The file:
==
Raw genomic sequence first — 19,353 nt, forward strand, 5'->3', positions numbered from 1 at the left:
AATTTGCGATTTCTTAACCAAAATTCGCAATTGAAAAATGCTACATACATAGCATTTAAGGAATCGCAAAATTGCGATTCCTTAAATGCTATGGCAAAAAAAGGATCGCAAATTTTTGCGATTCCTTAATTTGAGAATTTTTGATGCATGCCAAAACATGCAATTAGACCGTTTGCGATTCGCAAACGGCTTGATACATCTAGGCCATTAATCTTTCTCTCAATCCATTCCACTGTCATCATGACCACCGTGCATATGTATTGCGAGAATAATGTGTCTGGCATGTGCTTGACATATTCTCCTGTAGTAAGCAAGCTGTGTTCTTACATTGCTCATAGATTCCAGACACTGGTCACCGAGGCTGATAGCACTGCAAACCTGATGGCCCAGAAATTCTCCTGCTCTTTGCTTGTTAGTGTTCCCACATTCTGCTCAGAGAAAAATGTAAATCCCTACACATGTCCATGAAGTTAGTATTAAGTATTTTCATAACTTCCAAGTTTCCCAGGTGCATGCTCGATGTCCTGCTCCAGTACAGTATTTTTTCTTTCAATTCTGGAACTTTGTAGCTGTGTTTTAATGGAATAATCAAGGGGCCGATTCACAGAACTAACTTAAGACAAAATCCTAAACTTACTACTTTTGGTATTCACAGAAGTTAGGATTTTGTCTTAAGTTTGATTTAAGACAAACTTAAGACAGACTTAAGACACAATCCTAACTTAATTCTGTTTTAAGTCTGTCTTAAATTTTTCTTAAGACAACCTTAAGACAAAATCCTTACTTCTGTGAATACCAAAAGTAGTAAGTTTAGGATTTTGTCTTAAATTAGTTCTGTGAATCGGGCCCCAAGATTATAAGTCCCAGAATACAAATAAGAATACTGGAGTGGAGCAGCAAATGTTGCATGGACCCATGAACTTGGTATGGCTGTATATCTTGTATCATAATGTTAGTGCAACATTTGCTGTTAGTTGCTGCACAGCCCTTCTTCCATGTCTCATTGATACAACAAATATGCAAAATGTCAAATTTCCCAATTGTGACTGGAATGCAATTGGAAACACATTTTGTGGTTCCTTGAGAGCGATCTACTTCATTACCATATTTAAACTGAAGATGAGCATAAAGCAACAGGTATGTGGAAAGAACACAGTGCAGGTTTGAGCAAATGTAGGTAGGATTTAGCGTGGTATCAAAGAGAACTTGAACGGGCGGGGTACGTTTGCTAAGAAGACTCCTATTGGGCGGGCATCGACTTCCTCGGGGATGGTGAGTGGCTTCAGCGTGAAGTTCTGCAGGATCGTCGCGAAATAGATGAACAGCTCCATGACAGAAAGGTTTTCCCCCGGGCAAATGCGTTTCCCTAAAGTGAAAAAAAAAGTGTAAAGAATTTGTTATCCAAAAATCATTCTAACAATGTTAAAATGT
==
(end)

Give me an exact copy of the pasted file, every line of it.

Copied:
Raw genomic sequence first — 19,353 nt, forward strand, 5'->3', positions numbered from 1 at the left:
AATTTGCGATTTCTTAACCAAAATTCGCAATTGAAAAATGCTACATACATAGCATTTAAGGAATCGCAAAATTGCGATTCCTTAAATGCTATGGCAAAAAAAGGATCGCAAATTTTTGCGATTCCTTAATTTGAGAATTTTTGATGCATGCCAAAACATGCAATTAGACCGTTTGCGATTCGCAAACGGCTTGATACATCTAGGCCATTAATCTTTCTCTCAATCCATTCCACTGTCATCATGACCACCGTGCATATGTATTGCGAGAATAATGTGTCTGGCATGTGCTTGACATATTCTCCTGTAGTAAGCAAGCTGTGTTCTTACATTGCTCATAGATTCCAGACACTGGTCACCGAGGCTGATAGCACTGCAAACCTGATGGCCCAGAAATTCTCCTGCTCTTTGCTTGTTAGTGTTCCCACATTCTGCTCAGAGAAAAATGTAAATCCCTACACATGTCCATGAAGTTAGTATTAAGTATTTTCATAACTTCCAAGTTTCCCAGGTGCATGCTCGATGTCCTGCTCCAGTACAGTATTTTTTCTTTCAATTCTGGAACTTTGTAGCTGTGTTTTAATGGAATAATCAAGGGGCCGATTCACAGAACTAACTTAAGACAAAATCCTAAACTTACTACTTTTGGTATTCACAGAAGTTAGGATTTTGTCTTAAGTTTGATTTAAGACAAACTTAAGACAGACTTAAGACACAATCCTAACTTAATTCTGTTTTAAGTCTGTCTTAAATTTTTCTTAAGACAACCTTAAGACAAAATCCTTACTTCTGTGAATACCAAAAGTAGTAAGTTTAGGATTTTGTCTTAAATTAGTTCTGTGAATCGGGCCCCAAGATTATAAGTCCCAGAATACAAATAAGAATACTGGAGTGGAGCAGCAAATGTTGCATGGACCCATGAACTTGGTATGGCTGTATATCTTGTATCATAATGTTAGTGCAACATTTGCTGTTAGTTGCTGCACAGCCCTTCTTCCATGTCTCATTGATACAACAAATATGCAAAATGTCAAATTTCCCAATTGTGACTGGAATGCAATTGGAAACACATTTTGTGGTTCCTTGAGAGCGATCTACTTCATTACCATATTTAAACTGAAGATGAGCATAAAGCAACAGGTATGTGGAAAGAACACAGTGCAGGTTTGAGCAAATGTAGGTAGGATTTAGCGTGGTATCAAAGAGAACTTGAACGGGCGGGGTACGTTTGCTAAGAAGACTCCTATTGGGCGGGCATCGACTTCCTCGGGGATGGTGAGTGGCTTCAGCGTGAAGTTCTGCAGGATCGTCGCGAAATAGATGAACAGCTCCATGACAGAAAGGTTTTCCCCCGGGCAAATGCGTTTCCCTAAAGTGAAAAAAAAAGTGTAAAGAATTTGTTATCCAAAAATCATTCTAACAATGTTAAAATGT